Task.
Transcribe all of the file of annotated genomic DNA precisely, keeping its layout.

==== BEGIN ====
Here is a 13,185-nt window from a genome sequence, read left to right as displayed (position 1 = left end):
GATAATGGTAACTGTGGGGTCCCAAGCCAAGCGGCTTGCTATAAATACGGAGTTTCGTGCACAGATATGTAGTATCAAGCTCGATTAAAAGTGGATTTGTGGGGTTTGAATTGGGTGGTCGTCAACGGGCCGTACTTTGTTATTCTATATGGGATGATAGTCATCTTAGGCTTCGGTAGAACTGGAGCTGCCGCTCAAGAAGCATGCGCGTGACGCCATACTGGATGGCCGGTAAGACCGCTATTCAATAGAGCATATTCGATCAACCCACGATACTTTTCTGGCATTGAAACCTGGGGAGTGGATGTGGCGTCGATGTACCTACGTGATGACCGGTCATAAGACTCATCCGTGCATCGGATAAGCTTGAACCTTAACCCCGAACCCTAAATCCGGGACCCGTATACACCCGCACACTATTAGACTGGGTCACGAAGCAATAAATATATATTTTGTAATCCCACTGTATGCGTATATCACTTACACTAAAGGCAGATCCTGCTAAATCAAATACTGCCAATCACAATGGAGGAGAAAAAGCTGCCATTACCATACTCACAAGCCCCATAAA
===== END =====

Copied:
Here is a 13,185-nt window from a genome sequence, read left to right as displayed (position 1 = left end):
GATAATGGTAACTGTGGGGTCCCAAGCCAAGCGGCTTGCTATAAATACGGAGTTTCGTGCACAGATATGTAGTATCAAGCTCGATTAAAAGTGGATTTGTGGGGTTTGAATTGGGTGGTCGTCAACGGGCCGTACTTTGTTATTCTATATGGGATGATAGTCATCTTAGGCTTCGGTAGAACTGGAGCTGCCGCTCAAGAAGCATGCGCGTGACGCCATACTGGATGGCCGGTAAGACCGCTATTCAATAGAGCATATTCGATCAACCCACGATACTTTTCTGGCATTGAAACCTGGGGAGTGGATGTGGCGTCGATGTACCTACGTGATGACCGGTCATAAGACTCATCCGTGCATCGGATAAGCTTGAACCTTAACCCCGAACCCTAAATCCGGGACCCGTATACACCCGCACACTATTAGACTGGGTCACGAAGCAATAAATATATATTTTGTAATCCCACTGTATGCGTATATCACTTACACTAAAGGCAGATCCTGCTAAATCAAATACTGCCAATCACAATGGAGGAGAAAAAGCTGCCATTACCATACTCACAAGCCCCATAAA